"I see myself as the most realistic candidate in the race," says Landry, who rejected several suggestions that he register as a Democrat before running. "Political gridlock is causing all kinds of problems in this country. I want to be accountable to the people and not to party bosses, and I'm passionate about that. I think that it takes some political courage."
Landry's grassroots campaign has been catching on with many voters. The retired law enforcement official is leading the pack in terms of fund raising, with a total of $31,798 in contributions as of Sept. 10. Perhaps more impressive is that Landry collected that money from 150 different donors, with several $10 and $15 contributors listed alongside big money supporters like Schilling Distributing Co.
"I've gotten an outpouring from people who have never been involved in politics before," Landry says. "People who are struggling every day. And that's part of what's been most gratifying for me."
Another strong grassroots campaigner in the race is Rickey Hardy, who last year easily won re-election to his third term on the school board. With his campaign slogan of "The Man for all the People," Hardy is banking on his reputation of being accessible and in touch with his constituents. "I answer my phone, and I return my calls," Hardy says. "I'm a blue-collar, six day-a-week working man who understands the needs of the working class, and I'll be a full-time, seven day-a-week representative."
Known for his often colorful comments, Hardy provided the most creative answer of the night at a recent forum between the candidates. Asked how to handle a shortfall in funds for new roads, Hardy responded, "We need to have a statewide boucherie with all the pigs in the pork barrel. Once the pork barrel is gone, there won't be any shortfall. Just a lot of cracklins for everyone."
With Hardy, Williams, Landry and Prejean all carrying strong name recognition, the biggest long shot in the race is attorney Derriel McCorvey. Originally from Florida, McCorvey has lived in Lafayette since 1998. A former All-SEC strong safety for LSU, McCorvey is president of the LSUL club for alumni athletes. He also hosts the weekly "Ask a Lawyer" program on KJCB. McCorvey has branded himself a socially conservative Democrat who will take a business-minded approach to Baton Rouge.
"People are tired of politicians," he says. "I think when you get incumbents who get elected like Mr. Pierre was, over and over without opposition, you don't get fresh ideas and you don't get the hunger from a candidate to serve the public."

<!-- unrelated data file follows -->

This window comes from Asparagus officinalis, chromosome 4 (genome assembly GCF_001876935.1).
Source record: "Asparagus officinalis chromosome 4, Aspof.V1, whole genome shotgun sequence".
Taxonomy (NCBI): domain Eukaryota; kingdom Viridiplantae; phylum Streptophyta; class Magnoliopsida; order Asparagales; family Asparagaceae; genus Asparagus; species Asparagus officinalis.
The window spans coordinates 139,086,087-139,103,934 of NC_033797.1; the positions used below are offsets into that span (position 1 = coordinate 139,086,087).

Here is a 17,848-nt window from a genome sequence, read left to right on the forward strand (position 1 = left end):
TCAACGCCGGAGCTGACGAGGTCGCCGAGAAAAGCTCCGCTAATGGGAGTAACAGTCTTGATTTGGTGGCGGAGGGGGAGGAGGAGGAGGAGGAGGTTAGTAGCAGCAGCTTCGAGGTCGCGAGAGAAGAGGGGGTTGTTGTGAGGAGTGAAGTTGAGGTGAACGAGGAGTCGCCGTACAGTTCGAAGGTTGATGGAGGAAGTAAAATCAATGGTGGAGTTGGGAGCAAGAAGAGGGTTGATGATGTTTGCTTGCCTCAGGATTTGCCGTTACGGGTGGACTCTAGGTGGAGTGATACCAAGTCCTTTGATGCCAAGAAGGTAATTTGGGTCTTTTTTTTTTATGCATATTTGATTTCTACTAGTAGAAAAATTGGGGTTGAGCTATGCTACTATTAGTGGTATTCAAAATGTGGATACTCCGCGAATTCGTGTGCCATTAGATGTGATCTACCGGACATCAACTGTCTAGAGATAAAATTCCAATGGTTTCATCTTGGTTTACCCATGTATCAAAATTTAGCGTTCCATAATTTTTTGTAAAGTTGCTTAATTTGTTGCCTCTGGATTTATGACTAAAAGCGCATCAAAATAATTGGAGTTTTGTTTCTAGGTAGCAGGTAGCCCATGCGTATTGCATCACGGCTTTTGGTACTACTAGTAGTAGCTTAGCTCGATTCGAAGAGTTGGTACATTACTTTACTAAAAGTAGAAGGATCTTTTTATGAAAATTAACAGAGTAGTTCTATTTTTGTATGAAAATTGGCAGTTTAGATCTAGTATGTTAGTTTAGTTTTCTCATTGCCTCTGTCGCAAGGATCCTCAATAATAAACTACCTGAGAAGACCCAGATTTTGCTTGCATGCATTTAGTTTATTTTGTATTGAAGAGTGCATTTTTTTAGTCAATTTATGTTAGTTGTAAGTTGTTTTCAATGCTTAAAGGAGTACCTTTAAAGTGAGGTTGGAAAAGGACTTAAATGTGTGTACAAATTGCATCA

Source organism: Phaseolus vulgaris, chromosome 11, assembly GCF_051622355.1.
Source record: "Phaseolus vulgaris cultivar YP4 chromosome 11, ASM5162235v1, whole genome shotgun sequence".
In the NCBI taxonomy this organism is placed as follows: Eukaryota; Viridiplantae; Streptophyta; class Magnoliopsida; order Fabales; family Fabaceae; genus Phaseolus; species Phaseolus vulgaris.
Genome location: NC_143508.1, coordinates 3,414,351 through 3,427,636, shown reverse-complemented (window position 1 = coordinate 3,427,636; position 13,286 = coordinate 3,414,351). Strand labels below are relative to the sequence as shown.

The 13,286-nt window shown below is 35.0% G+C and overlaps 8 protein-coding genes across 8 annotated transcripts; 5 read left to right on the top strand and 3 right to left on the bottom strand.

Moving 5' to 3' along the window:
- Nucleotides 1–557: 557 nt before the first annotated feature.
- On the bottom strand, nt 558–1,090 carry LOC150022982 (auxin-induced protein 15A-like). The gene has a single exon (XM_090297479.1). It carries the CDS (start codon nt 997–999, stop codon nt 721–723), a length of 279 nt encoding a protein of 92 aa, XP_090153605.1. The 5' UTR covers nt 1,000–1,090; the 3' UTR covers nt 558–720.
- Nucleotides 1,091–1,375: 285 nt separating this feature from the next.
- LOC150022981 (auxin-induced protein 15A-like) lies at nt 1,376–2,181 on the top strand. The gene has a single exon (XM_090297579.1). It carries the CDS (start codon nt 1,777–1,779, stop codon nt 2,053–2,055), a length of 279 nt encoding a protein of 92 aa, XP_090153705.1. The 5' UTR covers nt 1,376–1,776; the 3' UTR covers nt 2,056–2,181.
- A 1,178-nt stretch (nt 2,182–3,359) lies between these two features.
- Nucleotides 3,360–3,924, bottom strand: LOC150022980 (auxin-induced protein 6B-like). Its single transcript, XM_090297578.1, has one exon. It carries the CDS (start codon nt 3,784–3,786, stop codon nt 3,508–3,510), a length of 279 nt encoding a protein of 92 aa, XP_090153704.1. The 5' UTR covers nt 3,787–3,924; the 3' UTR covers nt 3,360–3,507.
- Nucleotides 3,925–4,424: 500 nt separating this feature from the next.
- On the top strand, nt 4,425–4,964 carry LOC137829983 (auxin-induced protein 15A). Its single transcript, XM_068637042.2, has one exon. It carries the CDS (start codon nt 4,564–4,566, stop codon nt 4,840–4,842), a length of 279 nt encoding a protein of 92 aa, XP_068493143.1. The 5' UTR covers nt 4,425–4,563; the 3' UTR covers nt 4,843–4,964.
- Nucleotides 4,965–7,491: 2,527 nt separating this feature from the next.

McCorvey, who went through a bitter divorce with former Opelousas Police Chief Larry Caillier's daughter, also says he wants to fight to bring more parity to family law in the state. "We've got to do something to take the financial incentive out of being designated the domiciliary parent under our current laws," he says. "A woman that's designated domiciliary parent, she gets child support regardless of how much time the father gets with the kids."
With five qualified contenders, many political observers say the race will come down to which candidate gets out the vote on election day. District 44 has historically seen low turnouts (only 28 percent in last year's election on two new sales tax issues), and with no overwhelming favorite Democratic governor's candidate and no city-parish president or sheriff's race, the candidates are banking on their race being one of prime interest. "I think the District 44 race is a race that will energize people to go and vote," says Williams. "You have a lot of people running, and everyone's going to get out their base. With the interest that I'm seeing out there, people are really going to go out to participate."
Despite sweeping changes enacted by Gov. Bobby Jindal's administration, the health insurance program for state workers and public school employees will have to use $88 million from its reserve fund to cover its costs this year.
The LPSB races are sure to get heated between now and Nov. 4, and with only 9 available seats, this year's field of 20 candidates will surely be wanting to set themselves apart from the crowd early; they'll get their chance next week, starting Tuesday with the kick-off of a three-day series of candidate forums.
Lawmakers say they've received complaints that waits have spiked, with people being forced to wait in line for more than an hour — and sometimes three hours — to handle routine tasks.